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Ipsen Pharmaceuticals and GripAble announce upper limb spasticity pilot study

Digital rehab provider GripAble and biopharmaceutical company Ipsen Pharmaceuticals have announced a first of its kind, joint pilot study with the potential to revolutionize the way patients undergo assessment and rehabilitation for upper limb spasticity.

Over 1 million people in the UK are affected by spasticity and an estimated 25 percent of UK stroke survivors experience spasticity following their stroke. Management of spasticity can be challenging due to the diverse presentation of the condition, distinct drug responses and
varied effectiveness of rehabilitation programmes.

Aims of the study

The aim of the joint study with Ipsen Pharmaceuticals is to evaluate the use of the GripAble platform to monitor the effectiveness of Botulinum toxin A (BoNT-A) in an injection cycle in adults with upper limb spasticity and its value as a home rehabilitation system in patients treated in routine clinical practice. The study will also collect data on patients’, physicians’, and therapists’ satisfaction with remote monitoring of patient rehabilitation using the GripAble handgrip device.

BoNT-A is a neurotoxin that acts selectively on certain peripheral nerve endings to inhibit the release of the neurotransmitter, acetylcholine. This produces a weakening of voluntary and involuntary muscle contraction, an effect that can be used to therapeutic advantage in the treatment of focal dystonia, muscle spasms, and muscle spasticity.

However, between injections, effectiveness of BoNT-A can begin to wear off in some patients, resulting in a decrease in their quality of life during this time. By measuring certain parameters, including grip strength, speed, and range of movement, over a full injection cycle, GripAble provides an opportunity to facilitate closer monitoring of BoNT-A effectiveness.

As one of the first close working relationships of its kind between the pharmaceutical industry and a digital rehab provider, the partnership hopes to ultimately shape clinical practice to improve outcomes for patients and support clinicians.

Use of the GripAble platform is expected to enhance patients’ home rehabilitation experience as well as allow the collection of real-world data that demonstrates how the device is used as part of a rehabilitation program and shows any improvement in patient upper limb functioning. Long term, Ipsen and GripAble have the potential to drive a unique partnership to support patients and healthcare professionals through the combined use of a pharmaceutical product alongside digital rehabilitation and assessment services.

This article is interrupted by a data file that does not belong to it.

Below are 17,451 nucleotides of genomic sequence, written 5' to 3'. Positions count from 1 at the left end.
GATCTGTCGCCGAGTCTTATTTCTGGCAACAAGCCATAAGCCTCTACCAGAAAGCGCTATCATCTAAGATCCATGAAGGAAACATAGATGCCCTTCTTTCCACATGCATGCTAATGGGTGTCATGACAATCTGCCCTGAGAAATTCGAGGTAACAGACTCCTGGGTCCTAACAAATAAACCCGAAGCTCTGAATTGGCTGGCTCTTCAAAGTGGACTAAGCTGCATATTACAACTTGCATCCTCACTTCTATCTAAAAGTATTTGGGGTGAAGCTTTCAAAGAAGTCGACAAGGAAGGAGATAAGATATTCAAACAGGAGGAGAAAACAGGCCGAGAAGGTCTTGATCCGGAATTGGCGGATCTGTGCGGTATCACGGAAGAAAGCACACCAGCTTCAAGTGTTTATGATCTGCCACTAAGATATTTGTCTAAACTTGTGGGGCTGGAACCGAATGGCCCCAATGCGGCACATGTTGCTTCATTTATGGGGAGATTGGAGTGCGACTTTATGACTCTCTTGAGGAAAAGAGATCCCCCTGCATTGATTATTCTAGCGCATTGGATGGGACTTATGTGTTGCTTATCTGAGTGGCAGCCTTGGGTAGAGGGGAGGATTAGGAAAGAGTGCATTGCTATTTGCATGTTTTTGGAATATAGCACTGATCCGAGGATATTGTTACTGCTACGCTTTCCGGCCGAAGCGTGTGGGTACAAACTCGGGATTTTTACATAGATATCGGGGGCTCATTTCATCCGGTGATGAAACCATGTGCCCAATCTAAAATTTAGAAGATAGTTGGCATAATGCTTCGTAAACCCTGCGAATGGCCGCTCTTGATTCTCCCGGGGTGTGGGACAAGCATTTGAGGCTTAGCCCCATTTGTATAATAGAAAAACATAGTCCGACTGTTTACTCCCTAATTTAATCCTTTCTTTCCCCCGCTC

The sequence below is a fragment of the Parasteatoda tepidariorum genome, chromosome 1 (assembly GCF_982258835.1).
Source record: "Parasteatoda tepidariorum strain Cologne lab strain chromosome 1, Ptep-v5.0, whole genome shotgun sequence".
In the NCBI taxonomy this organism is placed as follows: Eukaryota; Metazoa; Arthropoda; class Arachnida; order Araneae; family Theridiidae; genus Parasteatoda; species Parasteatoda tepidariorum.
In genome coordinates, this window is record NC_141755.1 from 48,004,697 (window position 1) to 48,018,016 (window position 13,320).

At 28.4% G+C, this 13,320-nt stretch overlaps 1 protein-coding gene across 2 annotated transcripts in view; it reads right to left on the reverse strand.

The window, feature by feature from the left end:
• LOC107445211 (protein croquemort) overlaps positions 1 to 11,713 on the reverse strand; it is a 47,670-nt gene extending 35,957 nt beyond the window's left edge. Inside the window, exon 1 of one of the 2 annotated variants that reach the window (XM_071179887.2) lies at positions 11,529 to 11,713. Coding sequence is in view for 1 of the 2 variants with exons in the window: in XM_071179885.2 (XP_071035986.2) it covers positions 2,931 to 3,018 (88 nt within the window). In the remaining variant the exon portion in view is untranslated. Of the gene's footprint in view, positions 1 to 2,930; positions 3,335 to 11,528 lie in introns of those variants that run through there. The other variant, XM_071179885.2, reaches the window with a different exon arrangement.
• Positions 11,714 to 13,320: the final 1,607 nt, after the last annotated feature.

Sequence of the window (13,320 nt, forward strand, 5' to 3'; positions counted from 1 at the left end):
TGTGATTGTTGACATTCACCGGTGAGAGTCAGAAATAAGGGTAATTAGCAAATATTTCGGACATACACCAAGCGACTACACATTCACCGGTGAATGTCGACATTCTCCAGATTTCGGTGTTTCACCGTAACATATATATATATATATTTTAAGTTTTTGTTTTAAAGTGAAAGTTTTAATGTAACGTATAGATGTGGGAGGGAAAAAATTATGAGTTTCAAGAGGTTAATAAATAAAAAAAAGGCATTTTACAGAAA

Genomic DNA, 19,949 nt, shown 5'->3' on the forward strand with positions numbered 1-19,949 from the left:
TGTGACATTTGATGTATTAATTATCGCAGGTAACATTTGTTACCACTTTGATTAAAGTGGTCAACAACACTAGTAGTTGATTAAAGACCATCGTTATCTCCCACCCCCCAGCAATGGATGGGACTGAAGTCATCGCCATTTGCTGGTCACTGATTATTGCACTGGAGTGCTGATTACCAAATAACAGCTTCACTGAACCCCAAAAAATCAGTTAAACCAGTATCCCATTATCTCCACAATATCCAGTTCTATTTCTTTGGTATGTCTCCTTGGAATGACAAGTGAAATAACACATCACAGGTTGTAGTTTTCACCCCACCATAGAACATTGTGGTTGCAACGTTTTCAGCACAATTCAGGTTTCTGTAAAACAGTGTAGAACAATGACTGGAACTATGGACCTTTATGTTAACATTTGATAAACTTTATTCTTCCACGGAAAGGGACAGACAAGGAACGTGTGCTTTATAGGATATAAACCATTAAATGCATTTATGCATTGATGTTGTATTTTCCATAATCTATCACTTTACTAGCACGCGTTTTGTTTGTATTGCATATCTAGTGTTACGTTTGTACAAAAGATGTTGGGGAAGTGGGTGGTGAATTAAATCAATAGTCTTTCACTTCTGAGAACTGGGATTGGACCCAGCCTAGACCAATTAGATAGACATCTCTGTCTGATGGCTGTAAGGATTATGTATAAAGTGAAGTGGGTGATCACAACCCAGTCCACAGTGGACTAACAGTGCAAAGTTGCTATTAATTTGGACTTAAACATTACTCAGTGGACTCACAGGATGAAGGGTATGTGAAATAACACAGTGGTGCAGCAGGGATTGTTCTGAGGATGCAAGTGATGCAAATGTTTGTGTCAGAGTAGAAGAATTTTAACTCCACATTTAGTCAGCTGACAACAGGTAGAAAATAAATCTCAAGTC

Dr Paul Rinne, GripAble CEO and Co-founder, said:

“We are delighted to be collaborating with Ipsen to further evaluate GripAble’s digital rehabilitation services in this specific patient population and show the value of obtaining real-world data to inform personalized treatment plans for people suffering from spasticity. Existing digital rehabilitation tools are most often expensive, inaccessible technology or robotic machines – in contrast, GripAble offers an affordable, scalable solution that can be accessed at home.

Should this study prove successful, this could mark the beginning of an exciting journey that integrates GripAble into the upper limb spasticity treatment pathway. We have big ambitions for the future, and we’re excited to take this first step.”

Dr Mario Ippolito, Medical Director of Neurosciences and Rare Diseases at Ipsen, said:

“We are excited to be leading the way in cross-industry collaboration to bring the best possible level of care to patients. If successful, this study could pave the way for a more personalized approach to upper limb spasticity management. Each patient is different, as is their response to drug treatment and rehabilitation.

At Ipsen, we are constantly seeking new ways to provide better healthcare for patients and society, and innovative collaborations like this are part of our ongoing efforts to not only improve patient outcomes but support healthcare professionals in delivering excellent care.”

Dr Abayomi Salawu, Consultant in Rehabilitation Medicine (Hull University Teaching Hospital NHS Trust) and study lead, said:

“The more repetition and strength training a patient completes, the greater the likelihood of restoring movement and, ultimately, their independence. Many patients struggle to remain motivated to continue regular exercises following their initial therapist-led session alone. GripAble is a unique and agile solution that helps enhance patients’ at home rehabilitation experience. Not only this, but the device has revolutionized how we are able to track patient’s progress by providing real-time data on how the device is being used and any improvement in upper limb function.”

Find out more about GripAble

GripAble is an award-winning technology company developing an end-to-end digital platform for assessment and gamified rehabilitation for people with physical and cognitive disabilities. The company has been developing its solution over the last eight years in consultation with thousands of occupational and physical therapists and patients across multiple clinical conditions and leading academic institutions, including Imperial College London. GripAble launched its mobile app along with its first hand-held sensor in 2020, focusing on supporting those undergoing upper limb rehabilitation. GripAble Pro (for clinicians and therapists) is now available in the US.